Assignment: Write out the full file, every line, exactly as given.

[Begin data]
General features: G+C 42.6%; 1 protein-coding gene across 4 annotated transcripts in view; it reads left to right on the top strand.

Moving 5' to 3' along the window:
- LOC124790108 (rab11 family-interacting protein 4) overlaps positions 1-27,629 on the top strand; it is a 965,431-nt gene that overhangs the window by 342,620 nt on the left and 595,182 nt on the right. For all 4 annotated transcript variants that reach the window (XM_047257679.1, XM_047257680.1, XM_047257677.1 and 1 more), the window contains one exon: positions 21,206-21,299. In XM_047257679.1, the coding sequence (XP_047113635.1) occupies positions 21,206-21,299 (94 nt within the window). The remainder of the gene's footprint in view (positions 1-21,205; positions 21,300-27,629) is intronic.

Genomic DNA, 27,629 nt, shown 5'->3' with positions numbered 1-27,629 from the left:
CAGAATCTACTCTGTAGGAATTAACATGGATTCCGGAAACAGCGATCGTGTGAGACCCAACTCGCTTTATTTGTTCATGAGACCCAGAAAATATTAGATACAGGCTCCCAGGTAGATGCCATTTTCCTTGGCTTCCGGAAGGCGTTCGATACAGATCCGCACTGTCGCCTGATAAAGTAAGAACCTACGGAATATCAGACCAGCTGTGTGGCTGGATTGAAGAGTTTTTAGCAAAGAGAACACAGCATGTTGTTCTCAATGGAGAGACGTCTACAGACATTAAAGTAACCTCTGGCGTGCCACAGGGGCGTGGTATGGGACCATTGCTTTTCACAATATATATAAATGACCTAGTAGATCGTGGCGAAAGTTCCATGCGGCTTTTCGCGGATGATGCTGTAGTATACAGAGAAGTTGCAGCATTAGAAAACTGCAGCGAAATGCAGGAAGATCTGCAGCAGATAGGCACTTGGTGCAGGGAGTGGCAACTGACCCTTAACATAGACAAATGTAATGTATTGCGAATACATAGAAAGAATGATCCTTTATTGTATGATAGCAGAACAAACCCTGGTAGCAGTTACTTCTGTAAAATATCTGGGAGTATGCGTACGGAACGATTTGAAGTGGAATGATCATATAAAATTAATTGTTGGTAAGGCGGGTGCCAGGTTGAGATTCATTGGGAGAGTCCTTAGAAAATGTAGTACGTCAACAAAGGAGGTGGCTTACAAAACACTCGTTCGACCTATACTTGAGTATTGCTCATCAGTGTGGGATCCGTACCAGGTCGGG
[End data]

General features: G+C 42.6%; 1 protein-coding gene across 4 annotated transcripts in view; it reads left to right on the top strand.

Moving 5' to 3' along the window:
- LOC124790108 (rab11 family-interacting protein 4) overlaps positions 1-27,629 on the top strand; it is a 965,431-nt gene that overhangs the window by 342,620 nt on the left and 595,182 nt on the right. For all 4 annotated transcript variants that reach the window (XM_047257679.1, XM_047257680.1, XM_047257677.1 and 1 more), the window contains one exon: positions 21,206-21,299. In XM_047257679.1, the coding sequence (XP_047113635.1) occupies positions 21,206-21,299 (94 nt within the window). The remainder of the gene's footprint in view (positions 1-21,205; positions 21,300-27,629) is intronic.

Genomic DNA, 27,629 nt, shown 5'->3' with positions numbered 1-27,629 from the left:
CAGAATCTACTCTGTAGGAATTAACATGGATTCCGGAAACAGCGATCGTGTGAGACCCAACTCGCTTTATTTGTTCATGAGACCCAGAAAATATTAGATACAGGCTCCCAGGTAGATGCCATTTTCCTTGGCTTCCGGAAGGCGTTCGATACAGATCCGCACTGTCGCCTGATAAAGTAAGAACCTACGGAATATCAGACCAGCTGTGTGGCTGGATTGAAGAGTTTTTAGCAAAGAGAACACAGCATGTTGTTCTCAATGGAGAGACGTCTACAGACATTAAAGTAACCTCTGGCGTGCCACAGGGGCGTGGTATGGGACCATTGCTTTTCACAATATATATAAATGACCTAGTAGATCGTGGCGAAAGTTCCATGCGGCTTTTCGCGGATGATGCTGTAGTATACAGAGAAGTTGCAGCATTAGAAAACTGCAGCGAAATGCAGGAAGATCTGCAGCAGATAGGCACTTGGTGCAGGGAGTGGCAACTGACCCTTAACATAGACAAATGTAATGTATTGCGAATACATAGAAAGAATGATCCTTTATTGTATGATAGCAGAACAAACCCTGGTAGCAGTTACTTCTGTAAAATATCTGGGAGTATGCGTACGGAACGATTTGAAGTGGAATGATCATATAAAATTAATTGTTGGTAAGGCGGGTGCCAGGTTGAGATTCATTGGGAGAGTCCTTAGAAAATGTAGTACGTCAACAAAGGAGGTGGCTTACAAAACACTCGTTCGACCTATACTTGAGTATTGCTCATCAGTGTGGGATCCGTACCAGGTCGGG